GOLDEN STATE WARRIORS (77-15)
at SAN ANTONIO SPURS (69-27)
Tip-off: Saturday, 9:00 p.m. ET
Line: Golden State -5.5, Total: 212.0
The Spurs will be hoping to get back into the series with a home victory over the Warriors in Game 3 on Saturday.
The Spurs led by as many as 25 points in Game 1 of this series, but SF Kawhi Leonard (Ankle) went down in that one and it completely changed the outcome. The Warriors mounted a furious rally in the second half, and ended up winning the game 113-111. Golden State then came out and demolished San Antonio 136-100 as a 13.5-point favorite at Oracle Arena in Game 2. Those two games showed exactly what Leonard means to the Spurs, and the superstar is listed as questionable for this contest on Saturday. Fortunately for both Leonard and the team, Saturday marks five days since Leonard last played. That means he has had time to rest, so he will definitely do everything he can to get back out there. If he doesn’t then it’s hard to imagine the Warriors losing, which is something they haven’t done since Apr. 10 anyway. One trend that favors Golden State in this game is the fact that the team is 9-1 ATS in road games off two or more consecutive home wins this season. The Warriors are, however, facing a Spurs team that is 40-19 ATS in home games after a blowout loss by 15 points or more since 1996.
The Warriors really put a beating on the Spurs in Game 2 of this series, and PG Stephen Curry (28.6 PPG, 5.8 APG, 5.6 RPG, 1.7 SPG; all player stats from postseason) continued his hot shooting for Golden State. Curry had 29 points in 31 minutes of action in Game 2, shooting 8-for-13 from the floor and 6-for-9 from the outside. He is now 13-for-25 from three in this series, and he seems to have put his postseason struggles from years past behind him. If he can keep playing the way he has then it’s tough to imagine anybody knocking out the Warriors. SF Kevin Durant (23.8 PPG, 7.0 RPG, 1.3 BPG) has also been great for the Warriors. Durant had just 16 points in Game 2, but he was 6-for-10 from the floor and hit shots when called upon. If Leonard is able to play in Game 3 then things will be a bit tougher on Durant to score, though. He’d be wise to test Leonard’s ankle with a few drives early on. It wouldn’t hurt if he took on a facilitating role either. The Spurs have nobody that is capable of guarding Curry, so this might be a series that Golden State should rely on the two-time MVP. And as always, both PF Draymond Green (14.1 PPG, 8.9 RPG, 7.1 APG, 2.3 BPG, 2.0 SPG) and SG Klay Thompson (14.6 PPG, 1.2 SPG) are there to play their two-way brands of ball. Green has, however, been shooting the ball better than ever, as he is knocking down 47.9% of his threes in the playoffs.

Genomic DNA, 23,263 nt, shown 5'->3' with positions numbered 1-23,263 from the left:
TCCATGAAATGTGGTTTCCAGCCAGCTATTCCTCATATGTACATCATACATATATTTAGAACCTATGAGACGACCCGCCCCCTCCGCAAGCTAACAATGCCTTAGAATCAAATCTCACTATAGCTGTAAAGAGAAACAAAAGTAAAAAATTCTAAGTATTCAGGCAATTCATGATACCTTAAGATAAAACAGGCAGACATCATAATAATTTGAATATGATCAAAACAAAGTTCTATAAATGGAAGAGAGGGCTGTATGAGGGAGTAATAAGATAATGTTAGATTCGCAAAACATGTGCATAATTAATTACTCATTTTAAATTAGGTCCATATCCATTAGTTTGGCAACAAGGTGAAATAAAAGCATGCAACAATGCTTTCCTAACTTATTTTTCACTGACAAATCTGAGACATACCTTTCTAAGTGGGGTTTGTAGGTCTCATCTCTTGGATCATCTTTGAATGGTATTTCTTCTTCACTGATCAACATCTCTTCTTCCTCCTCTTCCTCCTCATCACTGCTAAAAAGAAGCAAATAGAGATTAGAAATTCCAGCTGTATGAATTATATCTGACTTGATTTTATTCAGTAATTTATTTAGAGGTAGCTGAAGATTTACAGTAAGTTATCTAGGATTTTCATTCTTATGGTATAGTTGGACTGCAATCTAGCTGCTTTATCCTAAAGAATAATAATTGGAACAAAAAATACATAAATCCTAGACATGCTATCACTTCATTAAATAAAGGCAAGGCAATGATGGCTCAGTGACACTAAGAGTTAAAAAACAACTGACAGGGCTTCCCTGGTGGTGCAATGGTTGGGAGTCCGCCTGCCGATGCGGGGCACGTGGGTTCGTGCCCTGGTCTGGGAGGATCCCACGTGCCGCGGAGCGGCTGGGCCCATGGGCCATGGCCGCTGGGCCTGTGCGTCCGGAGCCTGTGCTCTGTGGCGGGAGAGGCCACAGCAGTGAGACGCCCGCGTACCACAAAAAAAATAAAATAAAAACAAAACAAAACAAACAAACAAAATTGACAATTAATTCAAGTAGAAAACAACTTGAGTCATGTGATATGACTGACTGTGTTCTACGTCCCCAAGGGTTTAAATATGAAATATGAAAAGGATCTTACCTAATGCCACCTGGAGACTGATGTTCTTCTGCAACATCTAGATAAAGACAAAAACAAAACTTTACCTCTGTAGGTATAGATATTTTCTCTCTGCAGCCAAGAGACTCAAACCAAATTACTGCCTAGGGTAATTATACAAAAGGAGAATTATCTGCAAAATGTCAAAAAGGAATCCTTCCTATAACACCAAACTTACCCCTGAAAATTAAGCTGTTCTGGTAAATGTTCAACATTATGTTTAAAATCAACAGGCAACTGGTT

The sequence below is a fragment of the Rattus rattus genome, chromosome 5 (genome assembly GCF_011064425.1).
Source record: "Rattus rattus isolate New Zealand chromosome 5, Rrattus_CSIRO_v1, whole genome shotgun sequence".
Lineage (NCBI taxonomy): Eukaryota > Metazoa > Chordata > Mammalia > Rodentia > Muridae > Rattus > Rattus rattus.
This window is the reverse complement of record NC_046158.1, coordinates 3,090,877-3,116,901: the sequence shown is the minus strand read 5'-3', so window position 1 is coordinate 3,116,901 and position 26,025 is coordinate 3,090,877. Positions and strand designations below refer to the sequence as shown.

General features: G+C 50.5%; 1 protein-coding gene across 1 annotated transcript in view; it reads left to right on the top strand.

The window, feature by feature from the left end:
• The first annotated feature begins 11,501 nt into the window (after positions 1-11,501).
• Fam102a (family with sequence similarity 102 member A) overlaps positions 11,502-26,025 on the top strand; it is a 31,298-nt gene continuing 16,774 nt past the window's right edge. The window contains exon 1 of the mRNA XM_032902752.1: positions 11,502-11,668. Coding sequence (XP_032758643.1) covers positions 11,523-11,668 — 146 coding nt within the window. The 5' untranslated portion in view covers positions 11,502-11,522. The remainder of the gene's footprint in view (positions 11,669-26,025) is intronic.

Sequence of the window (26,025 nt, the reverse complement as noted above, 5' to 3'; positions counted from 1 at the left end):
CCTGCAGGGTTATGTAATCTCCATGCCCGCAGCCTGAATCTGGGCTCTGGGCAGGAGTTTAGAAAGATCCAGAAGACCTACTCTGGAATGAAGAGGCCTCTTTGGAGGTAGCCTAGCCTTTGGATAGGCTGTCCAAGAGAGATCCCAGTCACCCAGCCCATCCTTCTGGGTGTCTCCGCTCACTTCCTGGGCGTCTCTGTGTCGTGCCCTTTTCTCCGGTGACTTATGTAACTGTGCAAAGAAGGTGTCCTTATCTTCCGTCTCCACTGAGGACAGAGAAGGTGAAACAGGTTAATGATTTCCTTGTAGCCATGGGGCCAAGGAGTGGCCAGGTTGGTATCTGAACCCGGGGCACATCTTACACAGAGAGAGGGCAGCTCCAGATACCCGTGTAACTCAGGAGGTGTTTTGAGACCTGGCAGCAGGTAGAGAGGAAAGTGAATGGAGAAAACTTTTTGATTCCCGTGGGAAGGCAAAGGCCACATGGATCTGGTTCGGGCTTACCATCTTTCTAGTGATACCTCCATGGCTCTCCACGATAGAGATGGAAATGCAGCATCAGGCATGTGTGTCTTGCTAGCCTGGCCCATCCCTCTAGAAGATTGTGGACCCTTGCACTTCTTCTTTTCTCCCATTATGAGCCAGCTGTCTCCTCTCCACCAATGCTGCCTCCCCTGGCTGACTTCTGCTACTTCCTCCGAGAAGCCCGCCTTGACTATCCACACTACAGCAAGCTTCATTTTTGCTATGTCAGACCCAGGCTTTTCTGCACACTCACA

The Spurs can still chip away at this series deficit, but they’re really going to need SF Kawhi Leonard (27.7 PPG, 7.8 RPG, 4.6 APG, 1.7 SPG) back on the floor in order to do that. For as much praise as the Spurs get for their ability to move the ball and balance out their offense, the team needs Leonard out there in order to compete with Golden State. He is the best offensive player on this team, as he has the ability to score from all over the floor and also get his teammates involved. Leonard also happens to be the best defensive player in the league, and San Antonio is missing his ability to lock up one of the Warriors’ four stars. Whether or not Leonard does play, PF LaMarcus Aldridge (17.0 PPG, 7.6 RPG, 1.0 BPG) must raise his game. Aldridge had 28 points in Game 1 of this series, but he had just eight when he was the top option in Game 2. If he is not scoring around 20 then it’s hard to imagine the Spurs keeping this game close. Aldridge is here for his ability to put the ball in the basket, which is something he hasn’t done as well with the Spurs as he did with the Blazers.